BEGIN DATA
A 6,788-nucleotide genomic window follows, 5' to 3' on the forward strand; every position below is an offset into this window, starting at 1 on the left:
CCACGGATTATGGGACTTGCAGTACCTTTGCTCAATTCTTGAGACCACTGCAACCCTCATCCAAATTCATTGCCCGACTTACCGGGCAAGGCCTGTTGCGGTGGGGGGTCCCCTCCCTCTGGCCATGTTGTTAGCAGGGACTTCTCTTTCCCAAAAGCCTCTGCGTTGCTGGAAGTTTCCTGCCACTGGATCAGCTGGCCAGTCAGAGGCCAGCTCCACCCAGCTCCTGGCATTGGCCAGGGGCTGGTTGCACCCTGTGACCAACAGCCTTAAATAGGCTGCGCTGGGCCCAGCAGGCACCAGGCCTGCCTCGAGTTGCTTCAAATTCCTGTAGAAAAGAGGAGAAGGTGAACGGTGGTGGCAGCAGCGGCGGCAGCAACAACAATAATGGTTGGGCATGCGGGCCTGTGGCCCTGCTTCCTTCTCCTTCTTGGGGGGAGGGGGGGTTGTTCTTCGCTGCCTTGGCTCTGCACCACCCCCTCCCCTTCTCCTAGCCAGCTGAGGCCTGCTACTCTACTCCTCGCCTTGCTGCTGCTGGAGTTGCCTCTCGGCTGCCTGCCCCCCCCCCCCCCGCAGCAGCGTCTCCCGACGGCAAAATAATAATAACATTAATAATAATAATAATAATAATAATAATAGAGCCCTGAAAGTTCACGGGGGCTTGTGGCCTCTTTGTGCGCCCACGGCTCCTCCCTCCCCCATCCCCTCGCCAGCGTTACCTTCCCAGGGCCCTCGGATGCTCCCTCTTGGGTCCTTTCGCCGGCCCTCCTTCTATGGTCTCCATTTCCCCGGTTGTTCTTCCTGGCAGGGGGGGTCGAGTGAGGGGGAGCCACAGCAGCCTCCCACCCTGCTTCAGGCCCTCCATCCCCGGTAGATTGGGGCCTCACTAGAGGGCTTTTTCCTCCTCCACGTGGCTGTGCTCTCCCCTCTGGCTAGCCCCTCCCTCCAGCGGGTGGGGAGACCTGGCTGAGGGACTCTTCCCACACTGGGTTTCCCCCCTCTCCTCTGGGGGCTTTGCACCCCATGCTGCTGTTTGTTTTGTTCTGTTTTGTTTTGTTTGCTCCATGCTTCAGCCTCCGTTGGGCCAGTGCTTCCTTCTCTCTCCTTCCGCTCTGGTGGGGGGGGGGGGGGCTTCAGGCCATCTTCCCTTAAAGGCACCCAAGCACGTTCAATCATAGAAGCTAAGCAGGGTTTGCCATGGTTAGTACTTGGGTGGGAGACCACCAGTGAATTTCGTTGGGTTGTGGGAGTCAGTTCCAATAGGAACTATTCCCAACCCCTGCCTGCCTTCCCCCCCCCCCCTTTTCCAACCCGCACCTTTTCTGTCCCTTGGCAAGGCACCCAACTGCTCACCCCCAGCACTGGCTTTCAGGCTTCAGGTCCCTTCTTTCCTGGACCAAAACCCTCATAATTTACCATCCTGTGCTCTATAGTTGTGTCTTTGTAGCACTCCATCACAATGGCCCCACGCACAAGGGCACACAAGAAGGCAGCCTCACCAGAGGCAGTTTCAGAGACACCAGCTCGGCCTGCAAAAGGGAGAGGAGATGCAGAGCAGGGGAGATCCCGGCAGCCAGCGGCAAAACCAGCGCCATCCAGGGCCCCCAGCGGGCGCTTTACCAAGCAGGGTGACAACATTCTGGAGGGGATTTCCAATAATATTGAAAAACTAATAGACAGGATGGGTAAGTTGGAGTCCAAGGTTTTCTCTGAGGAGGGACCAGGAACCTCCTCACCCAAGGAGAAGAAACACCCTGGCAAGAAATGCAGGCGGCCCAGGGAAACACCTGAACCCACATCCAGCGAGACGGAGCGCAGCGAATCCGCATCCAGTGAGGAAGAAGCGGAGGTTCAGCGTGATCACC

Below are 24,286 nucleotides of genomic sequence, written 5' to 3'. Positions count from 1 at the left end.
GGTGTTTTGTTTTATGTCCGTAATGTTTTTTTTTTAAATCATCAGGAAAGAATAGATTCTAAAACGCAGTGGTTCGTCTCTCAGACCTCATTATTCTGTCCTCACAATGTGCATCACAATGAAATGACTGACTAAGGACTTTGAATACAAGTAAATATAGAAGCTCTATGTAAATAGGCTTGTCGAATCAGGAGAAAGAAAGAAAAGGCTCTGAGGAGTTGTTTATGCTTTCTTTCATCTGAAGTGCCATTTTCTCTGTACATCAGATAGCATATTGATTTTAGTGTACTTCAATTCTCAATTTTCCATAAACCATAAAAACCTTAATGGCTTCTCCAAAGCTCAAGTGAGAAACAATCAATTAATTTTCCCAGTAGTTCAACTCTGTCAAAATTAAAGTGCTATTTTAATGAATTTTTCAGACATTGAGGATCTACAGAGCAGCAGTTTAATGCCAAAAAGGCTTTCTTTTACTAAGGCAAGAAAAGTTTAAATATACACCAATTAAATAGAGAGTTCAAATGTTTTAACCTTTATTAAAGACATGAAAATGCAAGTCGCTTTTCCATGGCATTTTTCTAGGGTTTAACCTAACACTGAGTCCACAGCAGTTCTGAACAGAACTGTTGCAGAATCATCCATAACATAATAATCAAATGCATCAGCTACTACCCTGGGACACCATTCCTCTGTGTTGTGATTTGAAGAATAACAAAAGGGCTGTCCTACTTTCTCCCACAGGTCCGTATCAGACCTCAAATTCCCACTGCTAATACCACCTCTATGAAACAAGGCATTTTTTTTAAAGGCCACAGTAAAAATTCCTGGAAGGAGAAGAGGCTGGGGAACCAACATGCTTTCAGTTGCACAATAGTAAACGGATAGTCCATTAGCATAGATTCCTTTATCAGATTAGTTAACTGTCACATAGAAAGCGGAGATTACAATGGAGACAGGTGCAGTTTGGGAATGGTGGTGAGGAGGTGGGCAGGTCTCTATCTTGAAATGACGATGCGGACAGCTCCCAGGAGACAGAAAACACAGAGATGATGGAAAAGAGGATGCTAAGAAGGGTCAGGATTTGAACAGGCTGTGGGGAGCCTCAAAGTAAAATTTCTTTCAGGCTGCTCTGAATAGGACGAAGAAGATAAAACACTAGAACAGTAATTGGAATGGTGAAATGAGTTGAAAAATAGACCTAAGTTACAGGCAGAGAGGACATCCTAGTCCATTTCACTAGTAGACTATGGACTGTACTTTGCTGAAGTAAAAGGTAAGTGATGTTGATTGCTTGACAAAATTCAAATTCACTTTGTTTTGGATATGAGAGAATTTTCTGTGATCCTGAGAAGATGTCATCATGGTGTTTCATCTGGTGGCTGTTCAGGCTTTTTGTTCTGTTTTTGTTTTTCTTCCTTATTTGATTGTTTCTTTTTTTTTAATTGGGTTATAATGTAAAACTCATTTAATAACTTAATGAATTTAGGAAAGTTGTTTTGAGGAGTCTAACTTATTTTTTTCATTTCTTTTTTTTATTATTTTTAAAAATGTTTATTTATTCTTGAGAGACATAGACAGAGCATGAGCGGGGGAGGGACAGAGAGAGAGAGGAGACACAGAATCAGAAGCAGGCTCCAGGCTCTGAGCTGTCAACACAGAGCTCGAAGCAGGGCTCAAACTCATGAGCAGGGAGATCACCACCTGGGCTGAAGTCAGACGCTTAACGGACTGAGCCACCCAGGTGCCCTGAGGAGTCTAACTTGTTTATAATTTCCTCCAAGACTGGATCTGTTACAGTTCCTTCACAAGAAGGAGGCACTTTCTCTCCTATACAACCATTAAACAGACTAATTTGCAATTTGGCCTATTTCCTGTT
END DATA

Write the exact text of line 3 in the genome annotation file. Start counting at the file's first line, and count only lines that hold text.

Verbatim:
Below are 24,286 nucleotides of genomic sequence, written 5' to 3'. Positions count from 1 at the left end.